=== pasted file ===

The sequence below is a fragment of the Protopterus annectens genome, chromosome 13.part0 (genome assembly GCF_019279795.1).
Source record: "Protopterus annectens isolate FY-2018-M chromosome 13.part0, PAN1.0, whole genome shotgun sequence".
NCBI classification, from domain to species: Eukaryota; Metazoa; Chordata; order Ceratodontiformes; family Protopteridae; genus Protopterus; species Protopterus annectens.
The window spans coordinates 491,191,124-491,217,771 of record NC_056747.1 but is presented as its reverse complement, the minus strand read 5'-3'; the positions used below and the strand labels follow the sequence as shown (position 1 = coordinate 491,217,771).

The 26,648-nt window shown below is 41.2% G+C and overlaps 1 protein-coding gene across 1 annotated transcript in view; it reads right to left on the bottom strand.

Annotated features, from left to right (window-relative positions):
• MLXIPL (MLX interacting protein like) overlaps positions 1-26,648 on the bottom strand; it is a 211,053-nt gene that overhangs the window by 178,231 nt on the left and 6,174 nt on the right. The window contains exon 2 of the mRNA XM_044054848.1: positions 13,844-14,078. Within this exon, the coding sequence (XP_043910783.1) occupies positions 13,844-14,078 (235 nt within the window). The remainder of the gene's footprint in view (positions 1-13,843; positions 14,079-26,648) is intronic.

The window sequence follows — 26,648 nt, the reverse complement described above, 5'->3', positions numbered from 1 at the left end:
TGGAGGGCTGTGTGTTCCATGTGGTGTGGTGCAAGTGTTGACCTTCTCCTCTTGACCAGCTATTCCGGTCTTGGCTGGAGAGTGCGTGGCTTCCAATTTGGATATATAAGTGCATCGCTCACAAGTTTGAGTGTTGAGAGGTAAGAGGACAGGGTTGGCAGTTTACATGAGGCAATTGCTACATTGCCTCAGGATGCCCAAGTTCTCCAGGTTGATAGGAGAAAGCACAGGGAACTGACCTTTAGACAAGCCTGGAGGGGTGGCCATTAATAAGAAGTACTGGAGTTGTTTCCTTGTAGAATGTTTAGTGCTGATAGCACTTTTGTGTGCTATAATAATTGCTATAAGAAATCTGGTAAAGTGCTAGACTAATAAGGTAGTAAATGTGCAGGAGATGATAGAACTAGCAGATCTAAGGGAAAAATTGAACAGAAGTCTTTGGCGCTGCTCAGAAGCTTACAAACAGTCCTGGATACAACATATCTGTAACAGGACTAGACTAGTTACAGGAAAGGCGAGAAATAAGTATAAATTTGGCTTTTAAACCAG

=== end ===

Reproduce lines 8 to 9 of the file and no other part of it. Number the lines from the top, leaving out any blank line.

The window sequence follows — 26,648 nt, the reverse complement described above, 5'->3', positions numbered from 1 at the left end:
TGGAGGGCTGTGTGTTCCATGTGGTGTGGTGCAAGTGTTGACCTTCTCCTCTTGACCAGCTATTCCGGTCTTGGCTGGAGAGTGCGTGGCTTCCAATTTGGATATATAAGTGCATCGCTCACAAGTTTGAGTGTTGAGAGGTAAGAGGACAGGGTTGGCAGTTTACATGAGGCAATTGCTACATTGCCTCAGGATGCCCAAGTTCTCCAGGTTGATAGGAGAAAGCACAGGGAACTGACCTTTAGACAAGCCTGGAGGGGTGGCCATTAATAAGAAGTACTGGAGTTGTTTCCTTGTAGAATGTTTAGTGCTGATAGCACTTTTGTGTGCTATAATAATTGCTATAAGAAATCTGGTAAAGTGCTAGACTAATAAGGTAGTAAATGTGCAGGAGATGATAGAACTAGCAGATCTAAGGGAAAAATTGAACAGAAGTCTTTGGCGCTGCTCAGAAGCTTACAAACAGTCCTGGATACAACATATCTGTAACAGGACTAGACTAGTTACAGGAAAGGCGAGAAATAAGTATAAATTTGGCTTTTAAACCAG